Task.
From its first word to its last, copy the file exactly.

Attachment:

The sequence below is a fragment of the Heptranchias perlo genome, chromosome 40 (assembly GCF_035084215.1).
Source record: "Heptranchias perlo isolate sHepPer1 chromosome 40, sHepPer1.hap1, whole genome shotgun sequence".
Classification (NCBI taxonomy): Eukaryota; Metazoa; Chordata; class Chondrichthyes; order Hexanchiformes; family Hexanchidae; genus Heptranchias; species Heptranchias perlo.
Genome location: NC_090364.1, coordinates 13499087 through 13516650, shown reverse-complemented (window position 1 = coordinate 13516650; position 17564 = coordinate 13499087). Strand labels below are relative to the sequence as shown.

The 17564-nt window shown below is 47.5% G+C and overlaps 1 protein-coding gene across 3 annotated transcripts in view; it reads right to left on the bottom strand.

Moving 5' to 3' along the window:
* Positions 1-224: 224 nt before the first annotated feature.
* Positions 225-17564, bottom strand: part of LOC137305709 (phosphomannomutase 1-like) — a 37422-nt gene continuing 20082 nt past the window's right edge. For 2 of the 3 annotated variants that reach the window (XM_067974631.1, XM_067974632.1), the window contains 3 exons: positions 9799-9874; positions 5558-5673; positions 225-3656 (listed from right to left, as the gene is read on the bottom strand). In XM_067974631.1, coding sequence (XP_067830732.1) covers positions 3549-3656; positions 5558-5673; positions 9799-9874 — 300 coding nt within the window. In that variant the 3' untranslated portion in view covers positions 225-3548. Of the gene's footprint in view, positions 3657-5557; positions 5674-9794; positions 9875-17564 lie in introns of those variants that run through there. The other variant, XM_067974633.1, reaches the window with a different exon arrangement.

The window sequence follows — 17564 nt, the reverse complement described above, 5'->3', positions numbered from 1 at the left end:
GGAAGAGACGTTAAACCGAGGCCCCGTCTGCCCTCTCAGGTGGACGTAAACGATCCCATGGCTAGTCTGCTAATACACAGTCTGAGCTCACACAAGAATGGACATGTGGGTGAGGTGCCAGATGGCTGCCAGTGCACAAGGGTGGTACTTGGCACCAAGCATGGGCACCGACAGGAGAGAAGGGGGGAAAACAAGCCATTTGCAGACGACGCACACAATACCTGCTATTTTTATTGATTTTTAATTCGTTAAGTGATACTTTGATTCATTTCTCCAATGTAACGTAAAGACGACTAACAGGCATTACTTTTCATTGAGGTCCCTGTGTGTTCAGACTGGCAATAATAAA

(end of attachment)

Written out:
The sequence below is a fragment of the Heptranchias perlo genome, chromosome 40 (assembly GCF_035084215.1).
Source record: "Heptranchias perlo isolate sHepPer1 chromosome 40, sHepPer1.hap1, whole genome shotgun sequence".
Classification (NCBI taxonomy): Eukaryota; Metazoa; Chordata; class Chondrichthyes; order Hexanchiformes; family Hexanchidae; genus Heptranchias; species Heptranchias perlo.
Genome location: NC_090364.1, coordinates 13499087 through 13516650, shown reverse-complemented (window position 1 = coordinate 13516650; position 17564 = coordinate 13499087). Strand labels below are relative to the sequence as shown.

The 17564-nt window shown below is 47.5% G+C and overlaps 1 protein-coding gene across 3 annotated transcripts in view; it reads right to left on the bottom strand.

Moving 5' to 3' along the window:
* Positions 1-224: 224 nt before the first annotated feature.
* Positions 225-17564, bottom strand: part of LOC137305709 (phosphomannomutase 1-like) — a 37422-nt gene continuing 20082 nt past the window's right edge. For 2 of the 3 annotated variants that reach the window (XM_067974631.1, XM_067974632.1), the window contains 3 exons: positions 9799-9874; positions 5558-5673; positions 225-3656 (listed from right to left, as the gene is read on the bottom strand). In XM_067974631.1, coding sequence (XP_067830732.1) covers positions 3549-3656; positions 5558-5673; positions 9799-9874 — 300 coding nt within the window. In that variant the 3' untranslated portion in view covers positions 225-3548. Of the gene's footprint in view, positions 3657-5557; positions 5674-9794; positions 9875-17564 lie in introns of those variants that run through there. The other variant, XM_067974633.1, reaches the window with a different exon arrangement.

The window sequence follows — 17564 nt, the reverse complement described above, 5'->3', positions numbered from 1 at the left end:
GGAAGAGACGTTAAACCGAGGCCCCGTCTGCCCTCTCAGGTGGACGTAAACGATCCCATGGCTAGTCTGCTAATACACAGTCTGAGCTCACACAAGAATGGACATGTGGGTGAGGTGCCAGATGGCTGCCAGTGCACAAGGGTGGTACTTGGCACCAAGCATGGGCACCGACAGGAGAGAAGGGGGGAAAACAAGCCATTTGCAGACGACGCACACAATACCTGCTATTTTTATTGATTTTTAATTCGTTAAGTGATACTTTGATTCATTTCTCCAATGTAACGTAAAGACGACTAACAGGCATTACTTTTCATTGAGGTCCCTGTGTGTTCAGACTGGCAATAATAAA